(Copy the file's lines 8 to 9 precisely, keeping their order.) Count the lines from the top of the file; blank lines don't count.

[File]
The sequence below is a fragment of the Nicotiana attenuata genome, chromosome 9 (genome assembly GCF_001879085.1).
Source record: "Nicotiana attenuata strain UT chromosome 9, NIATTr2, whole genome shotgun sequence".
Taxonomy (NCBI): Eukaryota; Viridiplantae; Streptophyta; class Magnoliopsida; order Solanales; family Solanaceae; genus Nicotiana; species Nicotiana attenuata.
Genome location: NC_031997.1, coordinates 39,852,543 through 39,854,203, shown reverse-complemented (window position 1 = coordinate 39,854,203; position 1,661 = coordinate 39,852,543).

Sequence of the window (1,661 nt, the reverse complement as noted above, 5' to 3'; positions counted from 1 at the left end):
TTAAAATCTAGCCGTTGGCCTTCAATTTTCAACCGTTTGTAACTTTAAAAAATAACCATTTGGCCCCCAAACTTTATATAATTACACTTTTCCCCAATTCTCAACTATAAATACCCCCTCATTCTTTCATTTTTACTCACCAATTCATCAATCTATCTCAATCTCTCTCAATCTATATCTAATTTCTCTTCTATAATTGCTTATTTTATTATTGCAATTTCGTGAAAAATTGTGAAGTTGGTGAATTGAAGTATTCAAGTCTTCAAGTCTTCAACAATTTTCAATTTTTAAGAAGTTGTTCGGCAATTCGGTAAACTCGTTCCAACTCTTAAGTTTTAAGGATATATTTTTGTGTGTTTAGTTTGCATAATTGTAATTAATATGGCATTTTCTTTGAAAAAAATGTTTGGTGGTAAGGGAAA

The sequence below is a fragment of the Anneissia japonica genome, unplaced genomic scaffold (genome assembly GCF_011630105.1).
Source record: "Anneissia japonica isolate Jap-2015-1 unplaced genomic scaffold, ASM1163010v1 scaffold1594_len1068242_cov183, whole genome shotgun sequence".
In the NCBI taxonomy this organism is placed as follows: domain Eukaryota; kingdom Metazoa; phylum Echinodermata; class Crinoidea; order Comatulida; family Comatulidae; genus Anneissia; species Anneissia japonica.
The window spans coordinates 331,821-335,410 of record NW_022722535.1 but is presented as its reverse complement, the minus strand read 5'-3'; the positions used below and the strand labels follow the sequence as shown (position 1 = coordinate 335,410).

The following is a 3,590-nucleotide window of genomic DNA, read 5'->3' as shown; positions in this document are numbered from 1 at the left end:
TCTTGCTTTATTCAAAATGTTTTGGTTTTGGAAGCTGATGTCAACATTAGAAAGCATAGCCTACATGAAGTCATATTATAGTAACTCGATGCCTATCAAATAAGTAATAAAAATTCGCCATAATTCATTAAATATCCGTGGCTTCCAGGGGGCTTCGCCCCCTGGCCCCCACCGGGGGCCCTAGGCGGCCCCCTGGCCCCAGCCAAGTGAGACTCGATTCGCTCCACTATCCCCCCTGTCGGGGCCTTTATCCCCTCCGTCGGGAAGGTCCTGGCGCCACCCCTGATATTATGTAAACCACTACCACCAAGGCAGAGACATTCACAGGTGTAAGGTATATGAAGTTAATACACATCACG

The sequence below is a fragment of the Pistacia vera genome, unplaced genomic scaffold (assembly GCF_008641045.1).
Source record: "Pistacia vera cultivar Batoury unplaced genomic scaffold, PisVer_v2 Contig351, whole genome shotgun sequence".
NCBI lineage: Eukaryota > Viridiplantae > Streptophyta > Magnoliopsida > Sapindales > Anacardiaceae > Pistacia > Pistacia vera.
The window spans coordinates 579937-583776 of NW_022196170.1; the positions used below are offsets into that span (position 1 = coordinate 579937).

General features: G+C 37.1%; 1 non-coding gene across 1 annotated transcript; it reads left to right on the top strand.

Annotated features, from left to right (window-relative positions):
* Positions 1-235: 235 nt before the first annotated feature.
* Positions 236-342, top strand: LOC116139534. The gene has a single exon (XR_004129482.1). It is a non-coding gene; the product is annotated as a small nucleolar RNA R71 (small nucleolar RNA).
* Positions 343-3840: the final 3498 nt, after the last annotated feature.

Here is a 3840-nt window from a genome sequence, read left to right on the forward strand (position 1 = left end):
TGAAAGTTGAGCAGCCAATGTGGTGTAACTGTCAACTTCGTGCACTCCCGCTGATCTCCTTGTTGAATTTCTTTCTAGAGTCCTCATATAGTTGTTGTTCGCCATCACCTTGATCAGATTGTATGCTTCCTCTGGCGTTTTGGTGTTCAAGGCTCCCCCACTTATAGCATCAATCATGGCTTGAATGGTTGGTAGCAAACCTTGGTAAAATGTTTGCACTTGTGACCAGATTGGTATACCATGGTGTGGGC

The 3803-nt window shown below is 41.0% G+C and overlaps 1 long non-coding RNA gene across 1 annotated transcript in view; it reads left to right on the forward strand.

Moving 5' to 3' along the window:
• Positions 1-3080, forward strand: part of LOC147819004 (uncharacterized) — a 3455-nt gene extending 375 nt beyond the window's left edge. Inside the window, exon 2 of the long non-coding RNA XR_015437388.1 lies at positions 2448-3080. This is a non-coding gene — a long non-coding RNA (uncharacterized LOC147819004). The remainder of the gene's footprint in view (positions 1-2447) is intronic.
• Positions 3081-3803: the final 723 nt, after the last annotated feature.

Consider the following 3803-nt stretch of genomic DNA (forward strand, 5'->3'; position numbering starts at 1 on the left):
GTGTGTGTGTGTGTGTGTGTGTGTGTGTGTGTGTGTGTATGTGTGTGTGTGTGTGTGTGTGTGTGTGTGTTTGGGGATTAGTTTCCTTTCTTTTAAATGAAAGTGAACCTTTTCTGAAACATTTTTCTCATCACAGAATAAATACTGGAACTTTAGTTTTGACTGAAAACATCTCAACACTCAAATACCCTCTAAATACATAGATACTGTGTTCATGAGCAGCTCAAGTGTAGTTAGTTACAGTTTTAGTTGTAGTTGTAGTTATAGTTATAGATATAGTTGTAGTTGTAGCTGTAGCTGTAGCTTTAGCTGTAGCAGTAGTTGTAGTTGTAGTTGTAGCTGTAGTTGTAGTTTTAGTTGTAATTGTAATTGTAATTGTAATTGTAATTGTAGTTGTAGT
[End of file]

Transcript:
Source record: "Anneissia japonica isolate Jap-2015-1 unplaced genomic scaffold, ASM1163010v1 scaffold1594_len1068242_cov183, whole genome shotgun sequence".
In the NCBI taxonomy this organism is placed as follows: domain Eukaryota; kingdom Metazoa; phylum Echinodermata; class Crinoidea; order Comatulida; family Comatulidae; genus Anneissia; species Anneissia japonica.